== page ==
Does something need to change?
Recovery centre for addiction, compulsive and obsessive behaviour and stress management
A Recovery Centre is a place where people come to focus on Recovery.
WHAT IS A RECOVERY CENTRE?
WHAT IS RECOVERY?
For us, Recovery is a way of living that gives people a freedom to choose what they spend their time thinking about and what behaviours they engage in.
Recovery is a way of living in the world connected to other people and the natural environment.
Recovery is moving away from living life in one’s own head and the separateness or isolation that doing so can bring.
Recovery means different things to different people.
WHAT TYPE OF PEOPLE COME TO A
There are broadly three types of people who come to a Recovery Centre:
The first group are people who already identify as being in recovery from addictive substances or behaviours. These are people who choose to take a short time-out from normal life commitments to focus on a particular aspect of their programme in a supportive environment.
The second type of person is someone who may be questioning whether they are stuck in patterns of obsessive thinking or compulsive behaviour. They may identify with the description of living life in one’s own head or feeling disconnected from the physical world or other people.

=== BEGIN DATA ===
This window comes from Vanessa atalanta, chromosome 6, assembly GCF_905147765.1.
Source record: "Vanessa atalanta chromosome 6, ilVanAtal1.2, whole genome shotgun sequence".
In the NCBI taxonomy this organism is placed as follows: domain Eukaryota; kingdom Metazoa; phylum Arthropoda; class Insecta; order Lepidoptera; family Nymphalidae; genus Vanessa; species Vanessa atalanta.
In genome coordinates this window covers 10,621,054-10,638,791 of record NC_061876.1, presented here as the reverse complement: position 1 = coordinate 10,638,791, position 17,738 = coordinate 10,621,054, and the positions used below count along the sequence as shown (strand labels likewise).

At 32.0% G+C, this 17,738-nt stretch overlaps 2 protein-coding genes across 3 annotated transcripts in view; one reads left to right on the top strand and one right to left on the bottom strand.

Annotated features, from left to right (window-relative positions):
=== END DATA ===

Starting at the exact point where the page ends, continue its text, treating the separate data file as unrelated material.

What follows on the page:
These people come to a Recovery Centre with a sense of curiosity, interested in what recovery might look like for them.
The third type of person is someone who recognises they have a problem with obsessive thinking or compulsive behaviours and need help from experienced clinicians and support staff to develop a tailor-made Recovery Plan.
WHAT DOES OBSESSIVE THINKING OR COMPULSIVE BEHAVIOUR LOOK LIKE?
Many Australians find themselves trapped by patterns of thought and behaviour that undermine their happiness and impact the lives of people they care about, these can include:
Drinking too much
Using recreational drugs or prescribed medications habitually
Compulsively gambling, gaming or spending money
Binge eating or using sex
An inability to switch-off from work or their corporate identity
Compulsively checking social media or relying on the internet & television for social connection
Restricting food or compulsively exercising
Living in fantasy through compulsive dating or romanticising unhealthy attachments/partners
All of these activities have the same consequence, which is to disconnect people from the world and each other. Creating a life most often lived inside one’s own head resulting in symptoms of anxiety, depression or emotional disturbances.
Australian Recovery Centres primary purpose is to show Australians how to step out of these addictive mental patterns to re-join the natural environment and each other.